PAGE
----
- Percentage breakdown of municipal landfill is: Organics 45%, Paper 22%, Plastics 9%, Glass 5% and Metals 3%.
- Plastic shopping bags are not a major component of litter. Studies of Greater Toronto area communities show plastic shopping bags consistently account for less than 1% of urban litter.
The banning of plastic shopping bags is simply an act of bastardy by a government enthralled to environmental interests.
It’s the poor who will be hit hardest, of course, which is why the SA government is an immoral piece of crap.
>Is there an environmental policy implemented in the last 20 years in the Western world that has not had negative unintended consequences?
In Australia the Big E environmental movement has ensured that no new dams have been built leading to water shortages in all of the country’s major cities. They’ve ensured that forests in fire zones are not cleared of fuel, the fuel that led to the massive destruction and death recently, not to mention the millions of animals that perished, in the Victorian bushfire tragedy. The list is almost endless. Of course, they take no responsibility on the grounds that they simply don’t care about the impact on people.
Here’s a classic example from Essex County in England:
The contortionist’s skill required to squeeze a car into a tiny modern garage and climb out of a barely opened door will become redundant under plans to allow more generous parking provision on new housing estates.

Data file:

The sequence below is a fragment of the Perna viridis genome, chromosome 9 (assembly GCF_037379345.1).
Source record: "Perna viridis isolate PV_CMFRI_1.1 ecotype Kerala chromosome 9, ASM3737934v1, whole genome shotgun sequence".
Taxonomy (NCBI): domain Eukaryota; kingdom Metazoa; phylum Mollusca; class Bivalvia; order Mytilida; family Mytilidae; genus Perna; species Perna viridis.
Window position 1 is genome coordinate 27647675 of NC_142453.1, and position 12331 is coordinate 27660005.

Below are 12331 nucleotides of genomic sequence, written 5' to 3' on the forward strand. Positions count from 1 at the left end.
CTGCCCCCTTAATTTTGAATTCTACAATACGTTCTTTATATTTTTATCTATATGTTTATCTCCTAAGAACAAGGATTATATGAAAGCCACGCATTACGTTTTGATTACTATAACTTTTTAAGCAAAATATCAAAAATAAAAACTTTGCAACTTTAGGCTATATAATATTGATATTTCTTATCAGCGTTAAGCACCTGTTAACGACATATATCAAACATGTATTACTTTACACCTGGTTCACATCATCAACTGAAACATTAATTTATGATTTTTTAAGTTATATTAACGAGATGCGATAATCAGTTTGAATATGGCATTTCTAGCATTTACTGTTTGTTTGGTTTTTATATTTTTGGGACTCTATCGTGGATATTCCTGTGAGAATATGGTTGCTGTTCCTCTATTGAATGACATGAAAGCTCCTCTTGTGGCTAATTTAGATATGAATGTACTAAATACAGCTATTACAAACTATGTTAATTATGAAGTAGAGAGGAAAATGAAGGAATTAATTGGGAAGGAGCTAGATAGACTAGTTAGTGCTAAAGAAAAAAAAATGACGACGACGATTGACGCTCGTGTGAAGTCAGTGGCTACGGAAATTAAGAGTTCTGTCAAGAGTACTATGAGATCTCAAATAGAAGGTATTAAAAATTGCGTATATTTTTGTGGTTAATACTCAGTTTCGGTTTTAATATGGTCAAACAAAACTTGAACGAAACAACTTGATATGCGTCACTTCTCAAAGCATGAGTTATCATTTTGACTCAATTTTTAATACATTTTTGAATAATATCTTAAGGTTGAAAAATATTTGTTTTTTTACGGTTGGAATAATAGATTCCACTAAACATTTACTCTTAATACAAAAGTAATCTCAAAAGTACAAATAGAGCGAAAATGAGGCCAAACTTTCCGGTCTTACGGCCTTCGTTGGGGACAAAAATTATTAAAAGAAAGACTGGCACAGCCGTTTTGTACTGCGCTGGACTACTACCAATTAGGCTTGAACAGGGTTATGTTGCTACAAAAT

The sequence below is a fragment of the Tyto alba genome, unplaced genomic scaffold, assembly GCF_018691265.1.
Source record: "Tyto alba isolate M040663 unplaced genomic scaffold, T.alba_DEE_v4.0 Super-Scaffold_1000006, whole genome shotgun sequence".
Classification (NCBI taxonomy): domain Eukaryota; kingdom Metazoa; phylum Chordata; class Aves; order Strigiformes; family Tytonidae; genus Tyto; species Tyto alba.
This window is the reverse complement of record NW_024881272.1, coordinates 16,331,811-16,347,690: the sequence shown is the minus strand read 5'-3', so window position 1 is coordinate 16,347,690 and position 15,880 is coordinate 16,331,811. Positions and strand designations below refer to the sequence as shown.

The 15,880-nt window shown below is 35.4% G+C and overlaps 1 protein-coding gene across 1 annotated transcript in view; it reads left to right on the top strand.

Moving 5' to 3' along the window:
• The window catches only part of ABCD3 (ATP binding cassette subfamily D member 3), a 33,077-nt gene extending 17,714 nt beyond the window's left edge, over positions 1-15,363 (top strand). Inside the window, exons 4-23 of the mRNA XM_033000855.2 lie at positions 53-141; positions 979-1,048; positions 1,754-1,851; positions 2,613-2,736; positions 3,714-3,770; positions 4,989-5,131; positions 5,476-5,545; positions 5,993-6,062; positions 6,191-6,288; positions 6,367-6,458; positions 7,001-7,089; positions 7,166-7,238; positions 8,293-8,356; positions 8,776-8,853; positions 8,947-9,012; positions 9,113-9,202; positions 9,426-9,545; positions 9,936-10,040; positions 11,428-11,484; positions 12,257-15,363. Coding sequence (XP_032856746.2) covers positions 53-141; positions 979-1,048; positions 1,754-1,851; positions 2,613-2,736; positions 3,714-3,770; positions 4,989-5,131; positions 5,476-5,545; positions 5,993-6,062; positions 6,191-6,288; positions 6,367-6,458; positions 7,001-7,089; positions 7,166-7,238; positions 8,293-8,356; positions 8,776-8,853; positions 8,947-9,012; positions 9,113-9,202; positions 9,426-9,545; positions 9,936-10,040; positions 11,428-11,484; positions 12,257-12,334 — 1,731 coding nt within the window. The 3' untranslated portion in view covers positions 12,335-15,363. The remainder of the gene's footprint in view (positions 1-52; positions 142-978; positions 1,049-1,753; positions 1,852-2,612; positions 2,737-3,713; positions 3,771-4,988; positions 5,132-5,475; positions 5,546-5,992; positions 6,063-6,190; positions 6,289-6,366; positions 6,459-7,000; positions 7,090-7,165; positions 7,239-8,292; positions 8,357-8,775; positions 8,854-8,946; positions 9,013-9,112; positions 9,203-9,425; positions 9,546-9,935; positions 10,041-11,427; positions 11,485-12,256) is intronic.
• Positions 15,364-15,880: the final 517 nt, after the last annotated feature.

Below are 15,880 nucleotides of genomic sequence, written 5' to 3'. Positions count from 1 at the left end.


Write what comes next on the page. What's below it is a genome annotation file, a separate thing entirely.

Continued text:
A decade after the Government ordered developers to discourage car ownership by making it difficult to park, a local authority has produced new guidance that acknowledges that the policy has failed.
Far from reducing car usage, the policy has turned modern housing developments into obstacle courses for pedestrians and cyclists, who routinely find pavements and cycle paths occupied by cars with nowhere else to park.
A study by Essex County Council found that 78 per cent of garages were not being used to store vehicles, largely because a trend towards larger cars and 4x4s meant that many did not fit comfortably inside the space.
Essex has become the first authority to challenge the Government’s anti-car planning guidelines. It has issued draft guidelines that require larger garages and driveways, more parking spaces per dwelling, bigger on-street bays and at least 25 extra spaces for visitors for every 100 homes. The council has discussed its approach with several other authorities interested in relaxing limits on parking.
The new parking standards will be treated as a minimum rather than, as at present, a maximum. Developers will be free, for the first time in a decade, to offer as many spaces as they believe their customers will want.
Garages will have to be at least 7 metres by 3 metres (23ft by 10ft), as opposed to the existing guidance of 5 metres by 2.5 metres. Any garage smaller than the new dimensions will be treated as a storeroom and not counted towards the minimum number of parking spaces. Any home with two or more bedrooms will require at least two spaces.
The council found that planning guidance issued between 1998 and 2001 had created a severe shortage of spaces in many developments. Families had responded not by giving up their second car but by parking on narrow residential roads, blocking access for emergency services and refuse collection lorries.
There are more than 1.5 cars per home in 35 per cent of council wards in Essex. Nationally, there are more homes with two or more cars than there are homes without a car.